Roman Catholic, Eastern Orthodox Churches ’Sad’ That Lutherans Embrace Marriage Equality

by Kilian Melloy
Wednesday Oct 28, 2009

Catholic and Orthodox representatives have given voice to their "sadness" that Lutheran gay and lesbian families are being treated with equality by their faith.

Anti-gay religious Web site LifeSiteNews reported that Swedish representatives of the other faiths released a joint statement saying that they were cast into "sadness" by "the decision by the synod of the Church of Sweden" to extend official recognition to same-sex families by making it church policy to bless their unions.

The church had already been blessing same-sex unions for some time, but the Synod's vote made the church's welcoming stance official and allowed those unions to be viewed as marriages within the church.

By contrast, the statement from the Catholics and Orthodox read, "In our churches and communities, we will not unite homosexual couples since it is in complete contradiction with the tradition of the church and our vision of creation," the LifeSiteNews article reported.

The statement went on to lambast Sweden's Lutheran church, saying that the decision to embrace gay and lesbian families "is a swing away not only from Christian tradition but also from the point of view on the nature of marriage which is typical of all religions."

The statement went on to warn that, "this decision of the Church of Sweden widens the gap" between the faiths.

Some conservative Lutherans voices similar opprobrium. The article quoted Bishop Hans Stiglund, who said, "In my way of looking at it marriage is defined as a relation between man and woman with no room for a relation between partners of the same sex."

Although he supported the outcome, Lutheran Archbishop Anders Wejryd expressed understanding for those who did not, saying, "For my part, the right decision was taken, but I can empathize with the many who believe this has gone too fast."

As reported Oct. 22 at EDGE, the measure originated in June with a petition from the governing board of the Church of Sweden, and was approved by the Lutheran Synod, with a majority 176 votes out of the 249 voting members. The vote took place just three days after the thirtieth anniversary of the removal of homosexuality from the list of pathologies in Sweden.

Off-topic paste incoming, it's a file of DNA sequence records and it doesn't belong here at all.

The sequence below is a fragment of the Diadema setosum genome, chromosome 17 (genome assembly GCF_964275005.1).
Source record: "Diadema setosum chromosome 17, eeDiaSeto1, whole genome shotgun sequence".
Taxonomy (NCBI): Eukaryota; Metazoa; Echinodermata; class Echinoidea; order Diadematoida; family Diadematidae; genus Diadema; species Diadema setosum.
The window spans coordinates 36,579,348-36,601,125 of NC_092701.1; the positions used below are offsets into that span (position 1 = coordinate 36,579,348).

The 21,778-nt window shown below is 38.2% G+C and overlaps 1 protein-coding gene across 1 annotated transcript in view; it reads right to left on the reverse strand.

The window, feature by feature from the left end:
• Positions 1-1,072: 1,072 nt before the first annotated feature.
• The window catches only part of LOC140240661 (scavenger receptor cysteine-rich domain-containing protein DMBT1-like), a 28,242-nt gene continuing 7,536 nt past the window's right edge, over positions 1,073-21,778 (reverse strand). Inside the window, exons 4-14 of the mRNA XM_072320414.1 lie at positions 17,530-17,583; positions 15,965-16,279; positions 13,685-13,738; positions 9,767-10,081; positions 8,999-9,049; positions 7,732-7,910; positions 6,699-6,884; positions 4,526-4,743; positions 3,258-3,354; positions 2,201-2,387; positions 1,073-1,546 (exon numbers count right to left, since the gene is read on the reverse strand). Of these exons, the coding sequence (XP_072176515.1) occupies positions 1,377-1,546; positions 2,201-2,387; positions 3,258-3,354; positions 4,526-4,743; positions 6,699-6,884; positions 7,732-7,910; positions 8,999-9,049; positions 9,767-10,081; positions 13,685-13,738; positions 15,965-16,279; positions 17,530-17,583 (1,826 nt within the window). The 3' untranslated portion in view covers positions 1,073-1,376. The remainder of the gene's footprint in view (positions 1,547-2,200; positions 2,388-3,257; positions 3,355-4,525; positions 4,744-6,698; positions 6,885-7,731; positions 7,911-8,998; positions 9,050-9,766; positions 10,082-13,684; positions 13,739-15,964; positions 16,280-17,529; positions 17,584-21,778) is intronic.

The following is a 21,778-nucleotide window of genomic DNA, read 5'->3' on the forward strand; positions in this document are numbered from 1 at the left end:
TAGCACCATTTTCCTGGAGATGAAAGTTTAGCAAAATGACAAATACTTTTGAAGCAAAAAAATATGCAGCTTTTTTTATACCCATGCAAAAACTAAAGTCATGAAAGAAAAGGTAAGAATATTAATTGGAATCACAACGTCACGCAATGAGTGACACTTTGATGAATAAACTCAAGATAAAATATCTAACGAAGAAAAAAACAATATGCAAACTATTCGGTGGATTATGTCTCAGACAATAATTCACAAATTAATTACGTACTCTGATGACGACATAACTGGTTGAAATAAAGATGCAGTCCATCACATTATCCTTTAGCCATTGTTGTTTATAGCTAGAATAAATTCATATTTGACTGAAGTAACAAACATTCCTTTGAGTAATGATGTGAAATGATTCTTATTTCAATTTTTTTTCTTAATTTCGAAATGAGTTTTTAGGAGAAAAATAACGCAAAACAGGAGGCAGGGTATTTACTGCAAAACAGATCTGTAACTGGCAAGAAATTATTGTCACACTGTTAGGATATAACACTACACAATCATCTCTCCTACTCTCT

The decision also follows in the wake of marriage equality being granted to gay and lesbian Swedish families by the Swedish government. The new law took effect last May.

Swedish GLBT leader Åsa Regnér, who heads the Swedish Association for Sexuality Education, said, "The Synod's decision takes a stance in favor of an inclusive view of people. Regardless of whether one is religious or not, this affects the entire social climate and the view of people's equal value."

Pastors opposed to performing marriages for same-sex couples may opt out.

Kilian Melloy serves as EDGE Media Network's Assistant Arts Editor. He also reviews theater for WBUR. His professional memberships include the National Lesbian & Gay Journalists Association, the Boston Online Film Critics Association, The Gay and Lesbian Entertainment Critics Association, and the Boston Theater Critics Association's Elliot Norton Awards Committee.


  • , 2009-10-28 11:20:05

    It is interesting that in stating their sadness was because gay marriage is against the traditions of the church and their understanding of marriage, there was no mention of scripture. Is this a sign of recognition that the Swedish Lutherans, like others who ahve approached the matter after study and prayer rather than reflex bigotry, have found that many Scripture scholars today believe that the traditional interpretation of Scripture is mistaken. This is good news. A little more reflection and they even begin to realise that history shows that "tradition", too is not quite what they claim. Both the Western church and the Eastern Orthodox have in the past recognized liturgical rites for blessing same sex unions in church, and have recognized some gay lovers as saints. (Sergius & Bacchus for one example. There are also others.)

  • , 2009-10-28 12:05:30

    I have a better idea: Why don’t other churches butt out of the Lutherans’ business?

  • wimsy, 2009-10-28 14:02:23

    By what arrogant, self-absorbed "vision" do these cults exercise the right to express their reactions to another church’s position? Are they "sad" as well that the Lutherans don’t kiss the Pope’s ring? Or ass?

  • , 2009-10-28 16:52:58

    They are sad because all these churches had been in deep discussions for decades on reunification. This announcement will be percieved as a step backwards in that goal.

  • , 2009-10-29 00:16:21

    The gap between these faith raditons was already too wide and now is even wider with the Lutheran decission. So what is not to be sad about when all were working so hard toward unity?

  • , 2009-10-29 16:42:30

    This is so sad. Telling someone else’s church that you don’t like their belief system. Not only is the Catholic church now being homophobic, its also being anti other religions! How sad. For more reasonable reads on this subject and more, check out:

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